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Lesson 37: I Can Be Honest

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“Lesson 37: I Can Be Honest,” Primary 1 (2000), 122–24

“Lesson 37,” Primary 1, 122–24

Lesson 37

I Can Be Honest


To strengthen each child’s desire to be honest.


  1. Prayerfully study Exodus 20:15–16; Alma 53:16–22; 56:44–57; and Articles of Faith 1:13. See also Gospel Principles (31110), chapter 31.

  2. Make a simple headband for each child out of a strip of paper or cloth. Write on each headband I can be honest.

  3. Materials needed:

    1. A Bible and a Book of Mormon.

    2. A button or other small object.

    3. Picture 1-13, Joseph Smith (Gospel Art Picture Kit 400; 62449); picture 1-65, Two Thousand Young Warriors (Gospel Art Picture Kit 313; 62050).

  4. Make the necessary preparations for any Enrichment Activities you want to use.

Learning Activities

Invite a child to give the opening prayer.

Attention Activity

Have a child come to the front of the class. Press your hands together with a button or other small object inside. Have the other children press their hands together. Go from child to child, passing your hands between theirs. Drop the button into one child’s hands. Have the children keep pressing their hands together, pretending they have the button. Say, “Button, button, who has the button?” Have the child at the front try to guess which child has the button by asking, “(Name), do you have the button?” Tell the children that they should answer truthfully, “No, I do not have the button” or “Yes, I have the button.”

Play the game several times, choosing other children to guess and to pass the button. Compliment the children for being honest.

Heavenly Father and Jesus want us to be honest

Show picture 1-13, Joseph Smith. Tell the children that the Prophet Joseph Smith wrote, “We believe in being honest” in the thirteenth article of faith. Help the children memorize these words.

  • What does it mean to be honest?

Explain that being honest includes telling the truth, not taking things that belong to someone else, and treating other people fairly.

Show the Bible and tell the children that Moses brought the Ten Commandments to his people (see Exodus 20). Explain that Heavenly Father and Jesus gave Moses two commandments on honesty: “Thou shalt not steal” and “Thou shalt not bear false witness.” Read Exodus 20:15–16 aloud.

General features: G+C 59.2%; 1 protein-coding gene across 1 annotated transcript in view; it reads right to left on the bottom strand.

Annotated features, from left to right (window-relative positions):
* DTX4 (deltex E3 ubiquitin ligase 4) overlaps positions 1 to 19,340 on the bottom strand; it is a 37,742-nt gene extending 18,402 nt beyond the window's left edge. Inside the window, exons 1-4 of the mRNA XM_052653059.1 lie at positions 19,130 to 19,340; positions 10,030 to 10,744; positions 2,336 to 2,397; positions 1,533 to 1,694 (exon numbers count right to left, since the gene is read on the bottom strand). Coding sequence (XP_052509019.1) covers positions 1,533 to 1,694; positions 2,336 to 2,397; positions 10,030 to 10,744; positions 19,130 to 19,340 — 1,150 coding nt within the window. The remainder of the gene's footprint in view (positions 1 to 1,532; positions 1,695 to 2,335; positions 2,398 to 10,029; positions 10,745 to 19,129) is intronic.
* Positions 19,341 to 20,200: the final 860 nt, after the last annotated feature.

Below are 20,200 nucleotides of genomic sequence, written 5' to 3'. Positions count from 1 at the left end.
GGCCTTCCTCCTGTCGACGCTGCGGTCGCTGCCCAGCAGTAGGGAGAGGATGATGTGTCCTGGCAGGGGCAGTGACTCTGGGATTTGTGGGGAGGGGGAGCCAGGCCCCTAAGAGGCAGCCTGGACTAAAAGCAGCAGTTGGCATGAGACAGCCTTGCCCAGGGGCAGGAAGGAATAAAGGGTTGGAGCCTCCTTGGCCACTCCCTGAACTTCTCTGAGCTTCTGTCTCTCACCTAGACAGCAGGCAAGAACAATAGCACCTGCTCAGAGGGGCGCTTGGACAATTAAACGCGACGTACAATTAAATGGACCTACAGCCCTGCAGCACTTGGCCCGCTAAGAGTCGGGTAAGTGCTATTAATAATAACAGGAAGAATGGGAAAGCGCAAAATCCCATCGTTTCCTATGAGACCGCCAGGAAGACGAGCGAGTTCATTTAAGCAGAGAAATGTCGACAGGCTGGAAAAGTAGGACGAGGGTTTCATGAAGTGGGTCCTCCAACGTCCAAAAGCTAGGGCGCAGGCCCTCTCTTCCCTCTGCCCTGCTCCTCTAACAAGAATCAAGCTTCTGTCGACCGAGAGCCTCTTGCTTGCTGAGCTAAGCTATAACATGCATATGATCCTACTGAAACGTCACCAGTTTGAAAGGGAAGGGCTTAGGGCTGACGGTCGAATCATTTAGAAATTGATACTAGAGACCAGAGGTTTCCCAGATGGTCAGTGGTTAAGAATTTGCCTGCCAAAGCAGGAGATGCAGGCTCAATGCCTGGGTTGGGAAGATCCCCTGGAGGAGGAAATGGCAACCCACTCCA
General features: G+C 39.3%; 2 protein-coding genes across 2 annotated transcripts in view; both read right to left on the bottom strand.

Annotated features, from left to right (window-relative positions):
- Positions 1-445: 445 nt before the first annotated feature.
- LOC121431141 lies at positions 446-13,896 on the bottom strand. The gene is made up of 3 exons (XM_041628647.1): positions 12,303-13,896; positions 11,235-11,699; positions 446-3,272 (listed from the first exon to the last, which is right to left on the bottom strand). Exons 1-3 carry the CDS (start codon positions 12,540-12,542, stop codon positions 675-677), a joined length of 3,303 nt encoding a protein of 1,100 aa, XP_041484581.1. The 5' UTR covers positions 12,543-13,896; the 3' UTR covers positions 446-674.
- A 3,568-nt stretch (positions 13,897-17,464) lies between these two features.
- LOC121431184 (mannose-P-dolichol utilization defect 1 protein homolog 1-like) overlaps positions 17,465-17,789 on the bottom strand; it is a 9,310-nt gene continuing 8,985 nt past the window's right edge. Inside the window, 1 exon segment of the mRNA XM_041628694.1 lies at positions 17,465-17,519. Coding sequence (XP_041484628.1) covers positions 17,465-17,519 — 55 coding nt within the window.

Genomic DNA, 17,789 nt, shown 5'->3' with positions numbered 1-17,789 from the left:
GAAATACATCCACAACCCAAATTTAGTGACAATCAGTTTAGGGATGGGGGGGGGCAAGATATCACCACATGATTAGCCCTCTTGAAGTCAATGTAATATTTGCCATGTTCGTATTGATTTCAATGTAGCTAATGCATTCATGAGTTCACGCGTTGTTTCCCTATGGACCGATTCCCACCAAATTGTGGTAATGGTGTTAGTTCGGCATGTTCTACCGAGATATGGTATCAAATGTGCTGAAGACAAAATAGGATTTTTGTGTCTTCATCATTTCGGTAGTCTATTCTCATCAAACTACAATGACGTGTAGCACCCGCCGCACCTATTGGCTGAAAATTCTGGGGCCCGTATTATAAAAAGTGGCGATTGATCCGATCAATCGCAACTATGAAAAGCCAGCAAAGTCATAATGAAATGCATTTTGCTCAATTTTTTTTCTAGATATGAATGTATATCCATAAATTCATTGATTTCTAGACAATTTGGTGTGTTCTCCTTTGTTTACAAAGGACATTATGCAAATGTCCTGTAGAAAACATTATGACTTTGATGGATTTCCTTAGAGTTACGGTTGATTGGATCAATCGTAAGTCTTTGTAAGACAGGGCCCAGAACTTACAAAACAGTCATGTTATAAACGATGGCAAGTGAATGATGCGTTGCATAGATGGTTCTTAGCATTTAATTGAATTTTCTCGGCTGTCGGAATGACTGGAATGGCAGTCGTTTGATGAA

• What does it mean to steal?

Explain that to bear false witness means to say something that is not true.


Sing or say the words to the first part of “I Believe in Being Honest” (Children’s Songbook, p. 149).

I believe in being honest;

I believe in being true,

That honesty should start with me

In all I say, in all I do.


Describe some actions to the children. Have the children stand when the action is honest and sit down when the action is dishonest. Use the examples below or create some of your own:

  • Taking a treat when your mother has asked you not to do it.

  • Telling the truth about what you do.

  • Taking something that doesn’t belong to you.

  • Admitting to doing something wrong.

  • Saying that someone else did something wrong when you really did it.

  • Finding some money or something that belongs to someone else and returning it to the owner.

Ask the children to share experiences of when they have been honest.

  • How do you feel when you are honest?

  • How do you feel when you are not honest?

  • Why might you sometimes be afraid to be honest? (You might be punished or make someone unhappy.)

Help the children understand that we can feel better when we are honest, even though it is sometimes hard to do.

We are blessed when we are honest